My suggestion above provides total darkness in my darkroom that has two doors and windows almost the entire length of the room. The sheeting overlaps on to the floor. When I develop film I do it in total darkness with no safelight and when printing my enlarger timer automatically turns off the safelight during the exposure.
My childhood darkroom was the laundry room. There was a window in the door. That got something (blanket?) hung over it. There was a window in the wall. That got a piece of plywood leaned against it from outside. And I only used it when it was dark outside.
Originally Posted by Necator
It was fine for practical work and learning. I'm sure there would have been issues as a production space. And I can't say whether it would have had issues for fine art prints.
I'm told Weegee sometimes worked out of the trunk of his car.
On a lighter and very serious note, there is some light, one just can't get rid off.
<There are many things in photography that people sweat and fuss over but which ultimately turn out to be moot most of the time. This is not the right profession for worry-warts: their creativity can simply grind to a miserable halt. There are just too many potential technical pitfalls to obsess over: MLU, 1/FL, aperture for best MTF, center post or not, base fog... etc. etc. Best policy is to experiment, establish your own best practices, and go with what works for you.>
I'm with you on this one Keith...
Me too, as long as it is not an excuse to avoid learning and understanding, which eliminates so many unnecessary problems. Let's not confuse serendipity with creativity.
Originally Posted by Mahler_one
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Black is black. I think of a darkroom as the inside of a camera. Would any level of light leak be acceptable? A changing bag for loading film in a daylight processing tank would be safest if the darkroom is not 100% dark.
As others have said, this may eliminate the ability to do some things like tray process. I myself always try for perfection even though its seldom achieved.
So, "Don't slack, make it Black" . It is not that hard to do and you only have to do it once.
One trick to use when jury rigging a darkroom is the application of rubylith masking film to windows and other light sources that you cannot permanently block. Rubylith film is basically just a large filter that blocks the wavelengths to which your photo paper is sensitive. For instance, I have a small window in the basement where my darkroom is. It would be easy enough to board over it...but it is not my house, so I cannot. Also, it is nice sometimes to not completely block out a light source, but to simply filter it and use it as a safelight. What I did is to coat a pane of Plexiglass with it to make a giant filter, and I wedge this against the window. You can also apply the rubylith directly to a window, if it is your house. I also stuff cracks with aluminum foil. It is cheap, easily formable, and does not require any adhesive.
"Truth and love are my law and worship. Form and conscience are my manifestation and guide. Nature and peace are my shelter and companions. Order is my attitude. Beauty and perfection are my attack."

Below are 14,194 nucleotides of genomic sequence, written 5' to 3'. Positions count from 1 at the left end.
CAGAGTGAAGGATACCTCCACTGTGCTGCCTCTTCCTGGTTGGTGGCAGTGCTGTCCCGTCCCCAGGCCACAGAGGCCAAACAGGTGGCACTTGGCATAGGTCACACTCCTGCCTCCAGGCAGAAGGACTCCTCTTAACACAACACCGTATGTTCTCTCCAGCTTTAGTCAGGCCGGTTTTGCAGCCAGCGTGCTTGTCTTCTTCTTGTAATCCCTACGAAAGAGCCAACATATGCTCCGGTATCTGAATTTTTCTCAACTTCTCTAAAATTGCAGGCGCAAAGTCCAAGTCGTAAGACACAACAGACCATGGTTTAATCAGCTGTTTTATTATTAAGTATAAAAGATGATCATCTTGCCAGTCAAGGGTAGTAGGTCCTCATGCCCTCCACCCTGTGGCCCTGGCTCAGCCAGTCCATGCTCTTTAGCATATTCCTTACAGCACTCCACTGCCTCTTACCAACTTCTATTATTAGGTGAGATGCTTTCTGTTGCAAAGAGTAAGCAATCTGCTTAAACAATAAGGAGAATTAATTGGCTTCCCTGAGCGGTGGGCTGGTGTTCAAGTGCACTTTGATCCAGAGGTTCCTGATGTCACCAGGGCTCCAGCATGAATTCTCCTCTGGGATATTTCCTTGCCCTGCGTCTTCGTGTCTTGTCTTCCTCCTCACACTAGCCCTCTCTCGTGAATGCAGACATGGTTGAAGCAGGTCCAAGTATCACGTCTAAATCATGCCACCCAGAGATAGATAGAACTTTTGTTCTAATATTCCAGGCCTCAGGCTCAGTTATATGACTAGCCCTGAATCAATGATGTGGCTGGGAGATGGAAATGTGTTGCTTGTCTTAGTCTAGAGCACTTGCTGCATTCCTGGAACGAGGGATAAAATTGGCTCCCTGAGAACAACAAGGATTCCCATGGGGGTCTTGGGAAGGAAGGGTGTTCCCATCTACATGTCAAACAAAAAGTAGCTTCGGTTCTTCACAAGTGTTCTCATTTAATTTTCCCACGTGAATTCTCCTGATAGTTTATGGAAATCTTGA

- Rob Tyner (1944 - 1991)
I agree, of course. One must learn what matters and what does not.
Originally Posted by RalphLambrecht
When I started b&w, I obsessed over every millidram of each chemical, the temps, vacuuming my bottles etc. Over time I started to sort the technical issues into things that matter a lot, things that matter, and things that don't matter at all... and started to spend time on the former. The whole process then became far more enjoyable.
FWIW I can offer an analogy to sculling, which I used to teach quite regularly. A beginner reluctantly gets into that little scull, has a death grip on the oars and every little ripple throws them into a mad panic. 99% of the coaching boils down to convincing them that the scull wants to stay upright, the water wants to carry them on, and any instability in the rig comes from them and their nervous reactions. So too photography: it's easy to sort out what matters and what doesn't, and if one has an attitude of fretting over the things that ultimately don't matter, then the whole process is less enjoyable. Some people have a remarkable ability to find problems where none exist.
So again, all I am saying is: there are a whole lot of variables at play in the whole process. Perhaps too many to count. If one obsesses over each and every one then one simply won't have time to clear your head and think as freely and creatively as one could.
One could of course say that you might have extra base fog from some minor light leak in your darkroom. But "might" isn't good enough, if you think it's an issue then check it out, it'll take no more than a few minutes to develop a test strip and see. I am not saying take it on faith, I am saying you know damn well how to find out if it matters, so just do it and move on.
Central Piedmont Community College in Charlotte had the same arrangement (I haven't been in their darkroom in ten years so this may no longer be true). I prefer this to the revolving doors that we had at Delmar and Appalachian State because those often resulted in unexpected collisions.
Originally Posted by RalphLambrecht
...or what part of dark do you not understand?
Originally Posted by fotch
I would also suggest a furnace filter built into the intake for the room. Everywhere light can leak in (with the exception of a window) dust can follow especially if there is suction. Dust, pet hair, etc. do not make for pretty negatives or prints.